Oklahoma's license plate—which shows an Apache warrior with his arrow aimed skyward in a plea for rain—was a hit with the public, tourism officials, and even named best in the nation by a collectors' group. So of course there's a lawsuit involved: As the AP reports, Methodist minister Keith Cressman is suing, claiming that the plates offend his Christian values, and an appeals court has ruled that the case can go ahead. "I think it's important to understand that whether it was a Native American symbol or a symbol of any other faith, the issue would be the same," says Cressman.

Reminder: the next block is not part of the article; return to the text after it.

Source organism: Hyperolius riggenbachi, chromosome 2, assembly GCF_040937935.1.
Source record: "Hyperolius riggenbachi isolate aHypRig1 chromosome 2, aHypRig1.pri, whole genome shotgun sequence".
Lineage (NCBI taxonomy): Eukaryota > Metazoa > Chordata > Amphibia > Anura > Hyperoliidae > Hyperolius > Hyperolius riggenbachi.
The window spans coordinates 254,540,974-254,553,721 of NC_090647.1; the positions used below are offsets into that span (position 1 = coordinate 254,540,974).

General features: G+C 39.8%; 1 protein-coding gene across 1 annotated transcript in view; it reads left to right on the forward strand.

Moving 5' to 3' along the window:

"He simply wants to avoid placing the tag with the objectionable image on his car," adds Cressman's lawyer, who says his client isn't looking to take the 2.9 million plates out of circulation, so much as make the state offer up an alternative so that "he would not have to be a mobile billboard for the state's message against his will." Alternatives exist, the AP notes, but not without additional cost. But Cressman is trying too hard to be offended, says one critic. He's “missing the point that it symbolizes Native American culture and history and I don’t think it’s making some kind of exclusive statement about religion or worship. The piece isn't worshipping a rain god."